Why keeping your eye on the puck is not the best option
Posted by Dean Holden at January 1st, 2014
by Alan Bass, 14 August 2013
Any young goaltender is often given one main piece of advice: “Keep your eye on the puck.” At a young age, that might be great advice. But once you reach a high level of goaltending, it is much more complicated than that. In fact, that advice might be detrimental to performance, especially at the NHL level.
That is not to say a goaltender should never look for the puck or make eye contact with it. What it does mean is that a goalie’s main focus should not be a staring contest between a black rubber disc. After playing the position for many years, professionals (and the best of those professionals) are able to automatize the task of stopping the puck with ten other people blocking their view – five of which are intent on shooting it at over 100 miles per hour.
So why not watch the puck all the time?
Goaltenders and coaches will give you all sorts of positional reasoning, such as “you need to be aware of what is going on around you, not just where the puck is.” And while that might be true, cognitive psychology shows that is just a small, minute part of the game. In reality, it is nearly impossible to watch the puck, especially as it is being shot. Not only is the speed at which it is coming toward the goalie faster than our eyes can follow, but the angular velocity at which the puck leaves the player’s stick is untraceable – and it only gets faster as the puck gets closer to the goal. (The speed of the puck itself does not increase, but the closer an object gets to our eyes, the higher effect a slight movement in angle has in our brain and its perception of the speed). Humans can only track objects moving up to 70 degrees per second. A shot hockey puck can travel up to 500 degrees per second.
When the puck is shot, a goalie must make a split-second, automated decision as to where that puck will end up, and, for lack of a better term, “guess” where that puck will end up. And while it is wrong to suggest that all goaltenders simply “guess” the eventual trail of the puck, it is correct to conclude that they make a calculated estimate and determine exactly what part of the net must be blocked in order to prevent a goal from being scored.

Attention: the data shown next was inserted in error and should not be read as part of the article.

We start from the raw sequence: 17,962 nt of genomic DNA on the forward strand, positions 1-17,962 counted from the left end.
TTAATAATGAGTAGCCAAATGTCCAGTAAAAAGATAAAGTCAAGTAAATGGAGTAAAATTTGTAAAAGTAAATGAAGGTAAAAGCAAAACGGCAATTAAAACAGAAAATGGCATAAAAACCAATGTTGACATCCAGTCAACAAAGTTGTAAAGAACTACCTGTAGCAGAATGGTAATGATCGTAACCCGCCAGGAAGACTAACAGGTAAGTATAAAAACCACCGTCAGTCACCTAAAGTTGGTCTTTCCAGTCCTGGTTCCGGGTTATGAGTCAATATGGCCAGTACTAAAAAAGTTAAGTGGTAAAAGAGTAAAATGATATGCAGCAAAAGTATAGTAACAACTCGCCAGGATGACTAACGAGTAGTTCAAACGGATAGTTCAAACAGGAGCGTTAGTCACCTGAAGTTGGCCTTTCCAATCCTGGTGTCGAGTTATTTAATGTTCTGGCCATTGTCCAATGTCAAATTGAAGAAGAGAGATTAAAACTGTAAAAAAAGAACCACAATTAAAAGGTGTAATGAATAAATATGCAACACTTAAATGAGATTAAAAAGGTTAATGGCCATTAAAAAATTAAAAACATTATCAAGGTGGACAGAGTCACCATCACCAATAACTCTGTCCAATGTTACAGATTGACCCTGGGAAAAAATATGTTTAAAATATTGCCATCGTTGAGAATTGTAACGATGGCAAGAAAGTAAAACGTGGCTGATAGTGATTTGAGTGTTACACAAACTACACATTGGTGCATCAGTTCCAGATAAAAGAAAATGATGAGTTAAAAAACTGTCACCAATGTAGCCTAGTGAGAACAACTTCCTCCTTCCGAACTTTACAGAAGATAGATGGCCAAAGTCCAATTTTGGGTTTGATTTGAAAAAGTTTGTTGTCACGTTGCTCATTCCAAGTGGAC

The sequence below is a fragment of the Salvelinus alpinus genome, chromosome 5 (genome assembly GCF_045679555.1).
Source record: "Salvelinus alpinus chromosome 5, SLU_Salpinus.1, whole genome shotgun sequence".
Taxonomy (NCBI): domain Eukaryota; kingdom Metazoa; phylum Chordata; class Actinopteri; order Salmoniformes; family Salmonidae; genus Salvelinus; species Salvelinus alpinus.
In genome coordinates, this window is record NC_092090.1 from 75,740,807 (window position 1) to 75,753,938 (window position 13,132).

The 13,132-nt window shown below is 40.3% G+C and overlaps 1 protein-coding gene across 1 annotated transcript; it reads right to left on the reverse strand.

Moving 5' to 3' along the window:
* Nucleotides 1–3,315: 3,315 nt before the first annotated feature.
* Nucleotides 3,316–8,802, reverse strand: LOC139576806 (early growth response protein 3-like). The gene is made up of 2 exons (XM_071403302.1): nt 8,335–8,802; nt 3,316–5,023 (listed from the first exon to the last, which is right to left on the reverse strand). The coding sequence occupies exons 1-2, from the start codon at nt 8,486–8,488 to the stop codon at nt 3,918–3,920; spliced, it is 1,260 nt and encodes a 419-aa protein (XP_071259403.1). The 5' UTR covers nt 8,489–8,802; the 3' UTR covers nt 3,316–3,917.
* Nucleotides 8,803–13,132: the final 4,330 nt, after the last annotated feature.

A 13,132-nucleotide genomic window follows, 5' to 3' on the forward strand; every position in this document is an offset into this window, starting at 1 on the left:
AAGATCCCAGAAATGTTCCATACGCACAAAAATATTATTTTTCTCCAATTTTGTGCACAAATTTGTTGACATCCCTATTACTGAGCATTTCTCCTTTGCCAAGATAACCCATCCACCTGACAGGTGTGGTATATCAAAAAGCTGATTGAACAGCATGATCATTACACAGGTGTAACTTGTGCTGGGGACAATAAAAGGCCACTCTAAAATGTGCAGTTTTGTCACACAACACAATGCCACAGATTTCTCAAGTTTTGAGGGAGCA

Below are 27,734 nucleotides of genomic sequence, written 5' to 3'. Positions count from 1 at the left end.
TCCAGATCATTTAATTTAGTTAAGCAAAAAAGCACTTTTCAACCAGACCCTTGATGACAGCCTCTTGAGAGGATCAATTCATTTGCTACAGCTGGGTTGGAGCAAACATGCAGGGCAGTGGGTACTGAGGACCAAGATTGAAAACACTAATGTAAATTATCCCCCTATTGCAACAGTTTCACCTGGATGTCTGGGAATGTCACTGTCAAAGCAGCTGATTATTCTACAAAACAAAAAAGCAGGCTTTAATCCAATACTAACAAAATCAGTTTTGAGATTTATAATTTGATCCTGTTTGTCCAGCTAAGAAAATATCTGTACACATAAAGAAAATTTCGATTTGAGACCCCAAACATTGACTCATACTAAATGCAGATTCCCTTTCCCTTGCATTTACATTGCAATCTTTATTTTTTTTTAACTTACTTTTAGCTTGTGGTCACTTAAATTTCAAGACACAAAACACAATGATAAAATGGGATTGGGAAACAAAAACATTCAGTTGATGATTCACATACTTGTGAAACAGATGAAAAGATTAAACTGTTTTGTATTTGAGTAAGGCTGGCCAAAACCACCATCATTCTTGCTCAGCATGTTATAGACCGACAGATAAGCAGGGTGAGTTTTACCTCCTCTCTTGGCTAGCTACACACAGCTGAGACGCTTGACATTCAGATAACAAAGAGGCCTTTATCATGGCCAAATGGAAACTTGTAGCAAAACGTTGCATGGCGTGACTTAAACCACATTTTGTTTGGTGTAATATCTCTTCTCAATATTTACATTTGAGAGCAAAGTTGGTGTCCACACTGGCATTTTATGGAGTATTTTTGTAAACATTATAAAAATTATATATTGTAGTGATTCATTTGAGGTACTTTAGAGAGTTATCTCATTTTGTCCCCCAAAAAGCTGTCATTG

Now, give goaltenders a great deal of credit – they must do all of that, and more, in just a few milliseconds. In fact, research has shown that even a few milliseconds of late reaction time can result in a goalie looking foolish, as if he weren’t even paying attention. But in reality, you could argue that a hockey goalie has a much easier job than a soccer goalie or a baseball batter, both of which must deal with an object that can change direction mid-air on its own (with correct spin and placement). Hockey players, however, have yet to discover how to curve the puck mid-shot (knuckle pucks aside, high school players).
But you could also argue that, because hockey players move faster than any other freestanding athlete in their sport, that a moving player’s shot actually can confuse a goalie’s perception more than a Lionel Messi free kick. This is just one reason why a player streaking across the ice can score at a much higher percentage shooting the opposite direction they are traveling (e.g. skating toward the left side of the ice and shooting toward the right side of the net).
So before you step into the net and think to yourself, “This should be easy – I just have to watch the puck and put my arm out at the right time,” remember that goaltending is a lot more complicated than that.
And that’s precisely why the consistently best in the world – the Marty Brodeurs, the Henrik Lundqvists, and the Ryan Millers – should be even more proud of what they’ve accomplished at their positions.
Alan Bass, a former writer for The Hockey News and THN.com, is the author of “The Great Expansion: The Ultimate Risk That Changed The NHL Forever.”